Complaining about the weather has reached epidemic proportions in northern Germany this "spring." And with good reason.

With Easter just around the corner, meteorologists are telling us this could end up being the coldest March in Berlin and its surroundings since records began in the 1880s. The poor Easter Bunny deserves our sympathy. Whereas in recent years he has grown used to dodging daffodils, lilies and tulips as he carries his cargo of eggs and chocolate to homes across northern Europe, this year the rabbit will find himself confronted with ice slicks, snow drifts and bundled up humans in foul moods.

Easter, after all, may be upon us. But spring weather most definitely is not. Biologists are warning that the Easter Bunny's wild brethren, European hares, are having trouble keeping their broods warm and healthy in the unseasonable chill. Meteorologists are keeping close tabs on thermometers to determine whether this March will go down as the coldest ever -- since records began in the 1880s. And wiseacres on the streets of Berlin have not yet tired of noting that Easter promises to be colder than last Christmas.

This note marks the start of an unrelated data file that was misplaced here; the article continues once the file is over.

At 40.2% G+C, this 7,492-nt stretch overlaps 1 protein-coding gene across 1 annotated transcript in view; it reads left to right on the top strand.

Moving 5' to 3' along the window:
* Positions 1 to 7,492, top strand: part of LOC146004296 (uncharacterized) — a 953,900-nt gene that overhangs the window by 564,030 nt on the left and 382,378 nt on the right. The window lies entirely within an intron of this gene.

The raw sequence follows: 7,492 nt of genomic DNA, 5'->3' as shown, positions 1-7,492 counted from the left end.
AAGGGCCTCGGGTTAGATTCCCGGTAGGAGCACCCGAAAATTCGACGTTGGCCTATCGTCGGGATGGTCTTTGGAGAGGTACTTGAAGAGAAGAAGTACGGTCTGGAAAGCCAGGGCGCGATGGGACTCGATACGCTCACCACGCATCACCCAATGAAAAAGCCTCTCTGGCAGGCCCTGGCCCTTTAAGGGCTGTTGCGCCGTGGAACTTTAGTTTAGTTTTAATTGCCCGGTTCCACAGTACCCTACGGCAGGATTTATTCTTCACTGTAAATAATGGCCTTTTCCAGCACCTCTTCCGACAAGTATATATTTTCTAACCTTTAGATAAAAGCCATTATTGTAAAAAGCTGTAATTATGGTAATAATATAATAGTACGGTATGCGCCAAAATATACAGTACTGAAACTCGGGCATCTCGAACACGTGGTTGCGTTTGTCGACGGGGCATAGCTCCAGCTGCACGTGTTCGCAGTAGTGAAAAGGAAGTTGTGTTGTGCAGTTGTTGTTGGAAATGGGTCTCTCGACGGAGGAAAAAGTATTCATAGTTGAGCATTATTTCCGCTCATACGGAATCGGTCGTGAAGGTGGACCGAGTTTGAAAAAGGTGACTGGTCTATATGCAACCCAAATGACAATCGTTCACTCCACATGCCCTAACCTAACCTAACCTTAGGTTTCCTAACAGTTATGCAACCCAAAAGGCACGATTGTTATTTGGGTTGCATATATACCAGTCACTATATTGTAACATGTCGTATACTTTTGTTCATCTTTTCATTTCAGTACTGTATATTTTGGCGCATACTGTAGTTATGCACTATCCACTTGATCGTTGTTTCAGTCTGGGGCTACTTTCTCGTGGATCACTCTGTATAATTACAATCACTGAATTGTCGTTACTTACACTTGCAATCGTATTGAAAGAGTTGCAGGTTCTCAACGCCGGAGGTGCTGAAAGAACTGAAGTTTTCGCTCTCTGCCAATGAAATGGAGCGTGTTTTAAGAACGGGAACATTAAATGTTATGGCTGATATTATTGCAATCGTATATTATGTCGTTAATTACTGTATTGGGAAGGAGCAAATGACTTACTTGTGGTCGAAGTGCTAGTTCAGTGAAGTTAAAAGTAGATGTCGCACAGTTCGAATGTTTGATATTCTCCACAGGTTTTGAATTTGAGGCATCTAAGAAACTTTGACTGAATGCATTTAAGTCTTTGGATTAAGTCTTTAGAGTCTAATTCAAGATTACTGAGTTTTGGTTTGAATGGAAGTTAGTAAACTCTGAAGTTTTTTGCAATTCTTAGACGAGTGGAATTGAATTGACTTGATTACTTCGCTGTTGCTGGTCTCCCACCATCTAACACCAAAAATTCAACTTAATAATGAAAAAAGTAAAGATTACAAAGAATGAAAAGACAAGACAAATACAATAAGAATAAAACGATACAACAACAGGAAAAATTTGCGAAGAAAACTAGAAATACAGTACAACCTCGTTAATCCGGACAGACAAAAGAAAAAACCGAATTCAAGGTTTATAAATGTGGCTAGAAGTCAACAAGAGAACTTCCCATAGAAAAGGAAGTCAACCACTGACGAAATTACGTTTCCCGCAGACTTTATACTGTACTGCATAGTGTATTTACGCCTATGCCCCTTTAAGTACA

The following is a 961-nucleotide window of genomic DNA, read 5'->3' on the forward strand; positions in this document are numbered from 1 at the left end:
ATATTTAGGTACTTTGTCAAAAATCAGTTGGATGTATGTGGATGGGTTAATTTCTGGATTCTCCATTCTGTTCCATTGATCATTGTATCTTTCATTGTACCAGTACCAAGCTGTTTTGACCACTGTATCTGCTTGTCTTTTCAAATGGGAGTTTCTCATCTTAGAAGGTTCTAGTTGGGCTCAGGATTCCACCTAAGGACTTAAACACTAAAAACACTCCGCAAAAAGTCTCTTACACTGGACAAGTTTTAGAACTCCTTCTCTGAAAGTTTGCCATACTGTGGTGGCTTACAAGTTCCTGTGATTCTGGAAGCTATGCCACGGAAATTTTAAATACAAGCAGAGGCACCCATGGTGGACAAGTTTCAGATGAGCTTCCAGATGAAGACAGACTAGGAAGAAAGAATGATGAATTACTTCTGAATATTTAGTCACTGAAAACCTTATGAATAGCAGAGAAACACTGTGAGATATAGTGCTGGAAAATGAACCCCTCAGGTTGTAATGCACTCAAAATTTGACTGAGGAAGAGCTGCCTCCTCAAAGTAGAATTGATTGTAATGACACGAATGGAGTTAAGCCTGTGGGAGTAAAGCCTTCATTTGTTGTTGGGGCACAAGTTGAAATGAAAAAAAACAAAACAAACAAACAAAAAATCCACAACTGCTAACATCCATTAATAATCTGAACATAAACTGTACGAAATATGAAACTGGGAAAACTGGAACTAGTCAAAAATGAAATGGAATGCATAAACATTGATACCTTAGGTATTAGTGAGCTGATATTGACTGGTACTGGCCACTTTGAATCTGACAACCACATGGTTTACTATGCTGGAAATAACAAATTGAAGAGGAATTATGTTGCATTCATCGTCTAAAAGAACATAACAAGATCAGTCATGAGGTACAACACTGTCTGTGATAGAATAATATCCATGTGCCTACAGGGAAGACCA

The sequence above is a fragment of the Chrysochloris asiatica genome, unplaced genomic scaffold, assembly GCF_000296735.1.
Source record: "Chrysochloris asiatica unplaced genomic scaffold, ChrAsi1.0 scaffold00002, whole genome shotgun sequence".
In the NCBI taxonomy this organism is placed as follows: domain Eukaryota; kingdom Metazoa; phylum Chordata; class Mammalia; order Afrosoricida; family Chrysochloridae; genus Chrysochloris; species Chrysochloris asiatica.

And it's not just the northern regions of Continental Europe where the Easter Bunny will encounter problems. Great Britain and Ireland are likewise suffering through unseasonable weather, with power outages threatening the roast lamb and snow drifts making hopping difficult. Russia and Ukraine are also suffering.

In northern Germany, the weather has been particularly notable for its persistent putrescence. Following a winter that broke all records for its lack of sunshine -- with just 91.2 hours of sunshine, total, from the beginning of December to the end of February -- the sun has in recent days emerged from behind the haze.

No Improvement in Sight

But it has not brought even a bit of warmth. High pressure system Jill and low pressure system Dieter have joined forces to torpedo an Easter full of the flowers and pastels we have come to expect. The average temperature in the northern German states of Berlin, Brandenburg and Saxony-Anhalt has been minus 2 degrees Celsius (28.4 degrees Fahrenheit) this month. If Jack Frost doesn't head back to Siberia soon, this March could break the record established in 1883, two years after records began. For Germany as a whole, the month will likely end up as the coldest March in 25 years.

Surely, one might think, spring is just around the corner? Not so, say meteorologists. The Easter Bunny will find himself confronted with snow and sleet in northern Germany on Sunday. And there is no improvement in sight.